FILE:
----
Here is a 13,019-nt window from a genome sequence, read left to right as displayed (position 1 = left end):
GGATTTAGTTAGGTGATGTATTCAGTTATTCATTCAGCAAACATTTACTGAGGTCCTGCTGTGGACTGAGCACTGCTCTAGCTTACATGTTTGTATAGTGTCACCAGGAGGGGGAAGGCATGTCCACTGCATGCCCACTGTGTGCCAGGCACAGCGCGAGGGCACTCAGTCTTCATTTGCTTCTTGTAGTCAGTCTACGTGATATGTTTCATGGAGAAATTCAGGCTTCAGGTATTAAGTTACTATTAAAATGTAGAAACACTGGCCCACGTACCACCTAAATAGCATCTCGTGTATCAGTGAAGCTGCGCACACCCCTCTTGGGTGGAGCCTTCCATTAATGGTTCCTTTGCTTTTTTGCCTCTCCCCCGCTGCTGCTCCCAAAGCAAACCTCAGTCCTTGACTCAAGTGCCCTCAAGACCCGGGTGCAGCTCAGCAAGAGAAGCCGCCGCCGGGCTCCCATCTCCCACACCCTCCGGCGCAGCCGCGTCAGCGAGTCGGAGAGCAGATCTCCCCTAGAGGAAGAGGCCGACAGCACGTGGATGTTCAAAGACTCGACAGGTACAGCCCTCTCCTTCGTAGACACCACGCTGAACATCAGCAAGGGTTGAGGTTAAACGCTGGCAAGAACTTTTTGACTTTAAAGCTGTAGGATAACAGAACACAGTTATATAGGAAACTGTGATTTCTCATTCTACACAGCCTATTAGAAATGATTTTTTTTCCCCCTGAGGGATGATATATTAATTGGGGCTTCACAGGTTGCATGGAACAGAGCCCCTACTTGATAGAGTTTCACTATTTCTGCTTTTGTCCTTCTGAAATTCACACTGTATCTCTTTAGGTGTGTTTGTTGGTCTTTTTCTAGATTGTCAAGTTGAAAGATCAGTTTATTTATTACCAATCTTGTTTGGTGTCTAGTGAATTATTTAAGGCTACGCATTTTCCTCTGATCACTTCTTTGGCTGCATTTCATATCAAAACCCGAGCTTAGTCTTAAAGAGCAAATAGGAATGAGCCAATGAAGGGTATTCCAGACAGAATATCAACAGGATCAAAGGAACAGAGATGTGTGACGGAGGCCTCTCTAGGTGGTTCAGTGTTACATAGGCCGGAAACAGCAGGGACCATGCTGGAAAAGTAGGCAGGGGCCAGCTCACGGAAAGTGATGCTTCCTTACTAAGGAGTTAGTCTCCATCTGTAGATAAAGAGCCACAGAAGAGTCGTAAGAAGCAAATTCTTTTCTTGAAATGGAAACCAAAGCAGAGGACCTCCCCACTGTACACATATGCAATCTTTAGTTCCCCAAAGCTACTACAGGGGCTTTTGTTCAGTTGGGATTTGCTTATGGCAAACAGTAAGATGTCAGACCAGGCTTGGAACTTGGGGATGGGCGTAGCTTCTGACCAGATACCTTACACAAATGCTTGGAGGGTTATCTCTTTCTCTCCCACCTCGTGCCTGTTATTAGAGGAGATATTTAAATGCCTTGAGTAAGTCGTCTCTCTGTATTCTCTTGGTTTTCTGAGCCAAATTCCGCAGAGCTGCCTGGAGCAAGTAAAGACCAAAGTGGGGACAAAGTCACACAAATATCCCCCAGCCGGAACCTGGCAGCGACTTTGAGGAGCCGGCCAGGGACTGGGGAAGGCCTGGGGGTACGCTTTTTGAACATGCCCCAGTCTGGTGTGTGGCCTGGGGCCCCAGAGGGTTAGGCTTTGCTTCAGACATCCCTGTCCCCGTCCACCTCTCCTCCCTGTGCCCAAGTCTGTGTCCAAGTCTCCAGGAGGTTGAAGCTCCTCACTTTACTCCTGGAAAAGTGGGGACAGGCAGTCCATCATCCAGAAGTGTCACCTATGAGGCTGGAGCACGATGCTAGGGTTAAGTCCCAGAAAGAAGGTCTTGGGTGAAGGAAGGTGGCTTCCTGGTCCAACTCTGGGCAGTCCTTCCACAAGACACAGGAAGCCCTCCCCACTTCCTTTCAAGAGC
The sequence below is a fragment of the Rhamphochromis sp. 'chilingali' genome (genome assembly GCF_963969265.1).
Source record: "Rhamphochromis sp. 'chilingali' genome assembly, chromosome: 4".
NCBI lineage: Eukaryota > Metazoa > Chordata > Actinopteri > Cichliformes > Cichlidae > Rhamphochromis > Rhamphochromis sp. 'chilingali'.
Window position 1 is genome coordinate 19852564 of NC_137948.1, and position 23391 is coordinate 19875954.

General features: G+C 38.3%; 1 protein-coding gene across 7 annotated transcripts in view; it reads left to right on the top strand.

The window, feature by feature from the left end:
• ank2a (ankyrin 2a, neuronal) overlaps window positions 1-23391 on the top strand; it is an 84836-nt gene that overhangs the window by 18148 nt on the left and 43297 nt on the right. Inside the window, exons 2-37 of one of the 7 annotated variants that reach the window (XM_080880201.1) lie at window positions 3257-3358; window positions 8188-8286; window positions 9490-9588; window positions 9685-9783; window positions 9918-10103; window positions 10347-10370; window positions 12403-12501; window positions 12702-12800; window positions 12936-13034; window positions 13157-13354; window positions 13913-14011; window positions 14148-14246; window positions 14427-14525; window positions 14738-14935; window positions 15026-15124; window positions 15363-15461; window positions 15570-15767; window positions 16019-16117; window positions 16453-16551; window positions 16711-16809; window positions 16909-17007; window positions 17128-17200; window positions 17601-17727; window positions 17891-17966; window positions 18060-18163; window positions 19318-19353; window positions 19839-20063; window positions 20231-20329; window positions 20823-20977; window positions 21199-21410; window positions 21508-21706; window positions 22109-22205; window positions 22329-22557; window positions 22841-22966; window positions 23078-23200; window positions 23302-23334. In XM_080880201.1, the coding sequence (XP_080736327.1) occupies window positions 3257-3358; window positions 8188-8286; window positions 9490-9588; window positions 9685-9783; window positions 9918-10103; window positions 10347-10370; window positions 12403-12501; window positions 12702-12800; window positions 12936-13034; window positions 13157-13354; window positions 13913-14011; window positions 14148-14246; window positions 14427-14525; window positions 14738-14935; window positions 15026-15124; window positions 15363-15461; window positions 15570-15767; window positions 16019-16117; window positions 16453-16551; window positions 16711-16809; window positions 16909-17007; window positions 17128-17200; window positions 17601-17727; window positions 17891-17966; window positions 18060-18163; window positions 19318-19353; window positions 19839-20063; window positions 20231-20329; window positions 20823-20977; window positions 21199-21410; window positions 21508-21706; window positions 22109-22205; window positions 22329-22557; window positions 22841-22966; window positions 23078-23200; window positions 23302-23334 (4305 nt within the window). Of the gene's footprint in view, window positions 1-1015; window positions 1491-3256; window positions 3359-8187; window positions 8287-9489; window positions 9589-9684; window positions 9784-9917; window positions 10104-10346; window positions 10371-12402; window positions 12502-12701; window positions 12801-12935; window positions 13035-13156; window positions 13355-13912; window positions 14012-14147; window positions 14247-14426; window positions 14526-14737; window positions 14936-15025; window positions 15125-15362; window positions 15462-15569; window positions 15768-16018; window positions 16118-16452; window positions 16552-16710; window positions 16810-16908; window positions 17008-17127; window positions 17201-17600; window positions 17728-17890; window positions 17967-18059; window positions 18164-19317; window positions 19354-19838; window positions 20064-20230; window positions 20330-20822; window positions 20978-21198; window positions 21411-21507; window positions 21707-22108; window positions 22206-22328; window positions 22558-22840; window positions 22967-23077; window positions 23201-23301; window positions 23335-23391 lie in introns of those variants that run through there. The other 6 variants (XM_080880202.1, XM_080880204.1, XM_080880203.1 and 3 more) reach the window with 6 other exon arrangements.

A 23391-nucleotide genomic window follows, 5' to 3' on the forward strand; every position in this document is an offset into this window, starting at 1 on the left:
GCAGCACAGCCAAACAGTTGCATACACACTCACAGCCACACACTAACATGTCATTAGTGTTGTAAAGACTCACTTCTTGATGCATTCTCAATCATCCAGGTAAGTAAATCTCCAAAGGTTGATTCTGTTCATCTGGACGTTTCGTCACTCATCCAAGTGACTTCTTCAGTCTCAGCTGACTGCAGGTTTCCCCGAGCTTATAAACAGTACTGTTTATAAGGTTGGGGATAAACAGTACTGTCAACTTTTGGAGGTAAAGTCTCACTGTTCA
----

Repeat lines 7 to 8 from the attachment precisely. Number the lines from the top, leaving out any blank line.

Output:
General features: G+C 38.3%; 1 protein-coding gene across 7 annotated transcripts in view; it reads left to right on the top strand.

The window, feature by feature from the left end: